By Sara Vilkomerson
July 01, 2014 at 03:53 PM EDT
Kerry Brown

Thou Shall Not Attempt to Outdo Charlton Heston. Okay, so that’s not an official Hollywood commandment, but the prospect of taking on the role of Moses in Ridley Scott’s Exodus: Gods and Kings (in theaters Dec. 12) did give Christian Bale pause. “Charlton Heston does Charlton Heston better than anyone,” says Bale. “But the biblical account of Moses is extraordinary, and there was lots of room for us to go to places that [Heston’s movie] The Ten Commandments never dreamed of going.” (Bale’s biggest stipulation before signing on? “No fake beards,” he says with a laugh.)

A pivotal figure in the Old Testament, Moses was a prophet who fought against Pharaoh Ramses to free 600,000 slaves, whom he then led through the desert to escape from Egypt and its 10 deadly plagues. (Along the way he parted the Red Sea and unveiled the Ten Commandments.) But the biblical journey was even more epic than the director remembered. “What I thought I knew about Moses I didn’t really,” Scott says. “Either I wasn’t paying attention in Sunday school or I had forgotten. I was knocked out by who he was and the basics of the story—it has to be one of the greatest adventures and spiritual experiences that could ever have been.”

For his 22nd film, Scott assembled an IMDb-busting cast, including Joel Edgerton, Sigourney Weaver, Ben Kingsley, John Turturro, and Aaron Paul. “When you’re Ridley, you pick up the phone and people will turn up,” says Edgerton (The Great Gatsby), who plays Ramses. “I had to battle demons of self-doubt to feel like I belonged in this club.”

Production took the cast to Spain, for filming in Almería, along the Mediterranean Sea, and Fuerteventura, one of the Canary Islands. “It has these stunning beaches,” Bale says of the picturesque coast. “It looks like a Tyrannosaurus rex could come running around a corner.” Edgerton recalls how Scott would whip out a pen and paper on set to draw the complex backdrops that would eventually replace the working greenscreen. “It would be a quick, one-minute sketch, but you’d suddenly see what’s out there,” Edgerton says. “Filmmaking for him must be like breathing.” Bale also has nothing but praise for the veteran director: “He’s got all the passion of a young filmmaker. He’s not jaded.”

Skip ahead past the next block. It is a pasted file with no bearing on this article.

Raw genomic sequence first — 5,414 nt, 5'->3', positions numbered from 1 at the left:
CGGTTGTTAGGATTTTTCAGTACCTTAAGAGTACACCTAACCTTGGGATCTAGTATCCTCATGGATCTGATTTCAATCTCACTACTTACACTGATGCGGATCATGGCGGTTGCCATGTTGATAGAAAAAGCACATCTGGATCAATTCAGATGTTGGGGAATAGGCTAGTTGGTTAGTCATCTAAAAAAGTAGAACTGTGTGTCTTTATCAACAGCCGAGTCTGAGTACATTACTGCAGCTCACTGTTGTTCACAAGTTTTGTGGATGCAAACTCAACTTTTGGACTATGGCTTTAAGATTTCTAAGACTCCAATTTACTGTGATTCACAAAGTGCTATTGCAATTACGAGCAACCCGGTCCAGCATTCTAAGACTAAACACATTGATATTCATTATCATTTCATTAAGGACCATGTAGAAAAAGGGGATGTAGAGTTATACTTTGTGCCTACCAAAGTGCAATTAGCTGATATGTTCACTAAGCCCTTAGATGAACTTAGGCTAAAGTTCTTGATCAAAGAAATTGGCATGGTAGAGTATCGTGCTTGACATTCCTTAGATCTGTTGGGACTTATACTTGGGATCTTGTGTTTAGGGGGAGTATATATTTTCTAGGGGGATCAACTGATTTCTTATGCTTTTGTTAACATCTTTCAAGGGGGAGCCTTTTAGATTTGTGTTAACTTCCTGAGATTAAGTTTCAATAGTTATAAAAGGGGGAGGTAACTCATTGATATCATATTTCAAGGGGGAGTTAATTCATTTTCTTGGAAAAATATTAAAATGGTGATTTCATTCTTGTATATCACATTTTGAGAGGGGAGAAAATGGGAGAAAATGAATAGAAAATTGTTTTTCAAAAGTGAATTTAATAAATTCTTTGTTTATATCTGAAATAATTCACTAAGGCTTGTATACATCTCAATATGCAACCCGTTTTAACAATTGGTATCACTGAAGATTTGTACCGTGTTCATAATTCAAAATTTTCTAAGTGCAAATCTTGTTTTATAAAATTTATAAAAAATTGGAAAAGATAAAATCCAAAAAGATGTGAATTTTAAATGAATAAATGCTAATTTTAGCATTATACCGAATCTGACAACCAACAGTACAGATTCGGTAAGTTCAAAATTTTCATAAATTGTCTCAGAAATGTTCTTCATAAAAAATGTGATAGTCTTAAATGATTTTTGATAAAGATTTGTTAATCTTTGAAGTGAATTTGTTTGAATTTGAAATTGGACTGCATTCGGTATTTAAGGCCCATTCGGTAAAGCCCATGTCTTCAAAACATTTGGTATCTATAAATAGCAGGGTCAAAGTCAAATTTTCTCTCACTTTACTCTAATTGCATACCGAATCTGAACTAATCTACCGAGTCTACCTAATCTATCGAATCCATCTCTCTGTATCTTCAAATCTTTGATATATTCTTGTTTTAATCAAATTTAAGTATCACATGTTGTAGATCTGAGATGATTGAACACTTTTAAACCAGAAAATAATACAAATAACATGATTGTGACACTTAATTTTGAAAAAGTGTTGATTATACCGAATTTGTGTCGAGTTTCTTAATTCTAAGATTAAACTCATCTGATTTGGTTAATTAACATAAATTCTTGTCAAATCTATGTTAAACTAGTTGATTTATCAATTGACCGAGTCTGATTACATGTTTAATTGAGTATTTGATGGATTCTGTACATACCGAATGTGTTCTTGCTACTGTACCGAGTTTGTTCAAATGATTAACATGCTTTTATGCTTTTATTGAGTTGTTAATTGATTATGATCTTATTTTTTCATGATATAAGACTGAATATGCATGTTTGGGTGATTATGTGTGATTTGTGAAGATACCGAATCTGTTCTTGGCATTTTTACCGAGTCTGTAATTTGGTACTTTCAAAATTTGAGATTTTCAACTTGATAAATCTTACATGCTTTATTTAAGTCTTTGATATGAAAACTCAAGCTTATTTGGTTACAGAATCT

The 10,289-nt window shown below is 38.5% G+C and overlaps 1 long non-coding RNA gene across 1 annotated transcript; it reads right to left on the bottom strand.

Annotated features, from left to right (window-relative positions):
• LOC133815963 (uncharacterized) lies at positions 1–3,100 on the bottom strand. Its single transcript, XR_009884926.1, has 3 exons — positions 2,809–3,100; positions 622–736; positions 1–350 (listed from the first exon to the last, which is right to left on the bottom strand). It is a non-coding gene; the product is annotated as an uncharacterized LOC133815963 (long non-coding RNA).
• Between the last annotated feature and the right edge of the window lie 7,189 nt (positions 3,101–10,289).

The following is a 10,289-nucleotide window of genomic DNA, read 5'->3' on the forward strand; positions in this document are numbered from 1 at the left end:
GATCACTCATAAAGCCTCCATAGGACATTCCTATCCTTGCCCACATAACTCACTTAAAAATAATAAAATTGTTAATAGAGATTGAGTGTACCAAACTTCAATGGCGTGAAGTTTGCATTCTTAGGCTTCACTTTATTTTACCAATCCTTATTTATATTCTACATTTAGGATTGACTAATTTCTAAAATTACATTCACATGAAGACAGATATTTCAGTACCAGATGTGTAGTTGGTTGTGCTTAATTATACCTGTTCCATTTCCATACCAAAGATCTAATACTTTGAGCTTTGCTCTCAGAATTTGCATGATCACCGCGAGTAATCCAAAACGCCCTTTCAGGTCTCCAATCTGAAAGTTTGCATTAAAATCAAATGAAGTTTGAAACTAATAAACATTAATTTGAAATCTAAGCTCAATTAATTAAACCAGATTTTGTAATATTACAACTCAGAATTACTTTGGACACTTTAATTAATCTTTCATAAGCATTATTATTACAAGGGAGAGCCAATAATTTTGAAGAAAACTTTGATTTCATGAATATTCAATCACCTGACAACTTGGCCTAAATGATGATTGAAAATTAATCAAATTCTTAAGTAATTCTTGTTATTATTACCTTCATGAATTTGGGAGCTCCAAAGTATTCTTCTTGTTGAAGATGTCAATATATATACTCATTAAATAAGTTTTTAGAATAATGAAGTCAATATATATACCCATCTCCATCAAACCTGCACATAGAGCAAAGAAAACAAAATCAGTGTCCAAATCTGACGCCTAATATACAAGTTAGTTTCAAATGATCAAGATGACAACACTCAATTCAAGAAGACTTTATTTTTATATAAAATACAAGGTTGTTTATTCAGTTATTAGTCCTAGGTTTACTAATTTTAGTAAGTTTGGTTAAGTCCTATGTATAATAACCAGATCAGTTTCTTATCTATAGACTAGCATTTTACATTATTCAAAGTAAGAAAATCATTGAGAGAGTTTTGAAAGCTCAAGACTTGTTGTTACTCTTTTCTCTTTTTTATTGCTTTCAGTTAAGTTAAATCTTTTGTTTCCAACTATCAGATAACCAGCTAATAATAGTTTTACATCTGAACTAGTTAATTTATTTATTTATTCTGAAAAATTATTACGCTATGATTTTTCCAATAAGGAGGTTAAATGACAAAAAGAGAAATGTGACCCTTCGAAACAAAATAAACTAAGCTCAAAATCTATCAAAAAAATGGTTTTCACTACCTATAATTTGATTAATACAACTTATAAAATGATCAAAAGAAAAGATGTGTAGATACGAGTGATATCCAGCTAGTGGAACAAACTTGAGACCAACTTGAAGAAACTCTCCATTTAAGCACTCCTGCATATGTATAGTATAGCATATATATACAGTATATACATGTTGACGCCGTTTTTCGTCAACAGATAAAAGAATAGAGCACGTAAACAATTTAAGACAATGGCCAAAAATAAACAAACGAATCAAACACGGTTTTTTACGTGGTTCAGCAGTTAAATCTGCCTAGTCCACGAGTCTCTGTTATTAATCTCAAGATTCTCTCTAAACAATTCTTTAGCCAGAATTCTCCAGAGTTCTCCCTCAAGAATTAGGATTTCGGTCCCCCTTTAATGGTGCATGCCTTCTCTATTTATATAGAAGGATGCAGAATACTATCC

While the movie delves into rather dark subject matter—“There’s nothing mild about the Exodus or Moses,” says Bale—the actors managed to keep their senses of humor. Like when they discovered during the iconic crossing of the Red Sea that Breaking Bad’s Paul has a rather sensitive gag reflex. “Over a series of takes, some of the camels had taken a dump in the sea,” says Edgerton. “I guess it didn’t smell so good and it kind of wafted up… It became a real problem for him.” He laughs. “And you don’t want me or Christian to have that to hold over you!”

So, yes, the shoot was camel-filled and intense, but even with its elaborate battle sequences, it clocked in at an efficient  74 days. “I still privately don’t know how we did it, but we did,” Scott says. “I haven’t had that much fun in a while.”

NEXT: More exclusive images from Exodus

“He’s one of the most fascinating characters that I’ve ever studied,” says Christian Bale of playing Moses. “I think Achilles is described as the most passionate man alive but I think Moses would give him a very good run for his money.”

NEXT: Is that really you, Joel Edgerton? 

Joel Edgerton certainly looks dramatically different than he has in previous film such as The Great Gatsby or Animal Kingdom. “You take the hair off a man you never know what he’s going to look like. It’s like when you throw a bucket of water on a little dog,” jokes the actor. “When Ridley first called me I have to admit I was like, ‘Really, me—Pharaoh of Egypt?’ But he made it work.”

NEXT: Ridley Scott and Sigourney Weaver are together again 

Weaver and Scott’s first collaboration was 1979’s Alien. They re-teamed in 1992 in 1492: Conquest of Paradise and for their third outing, Exodus, Weaver plays Tuya, mother of Ramses.

NEXT: The complicated relationship between Moses and Ramses 

Ramses and Moses begin our story as close allies, having grown up together almost like brothers. “There’s a deep connection between the two of us,” says Edgerton. “It becomes a really complicated relationship that starts with a lot of love and companionship and ends with destruction.”

David McNew/Getty Images

For more on Exodus, pick up the latest issue of Entertainment Weekly, on stands Friday.

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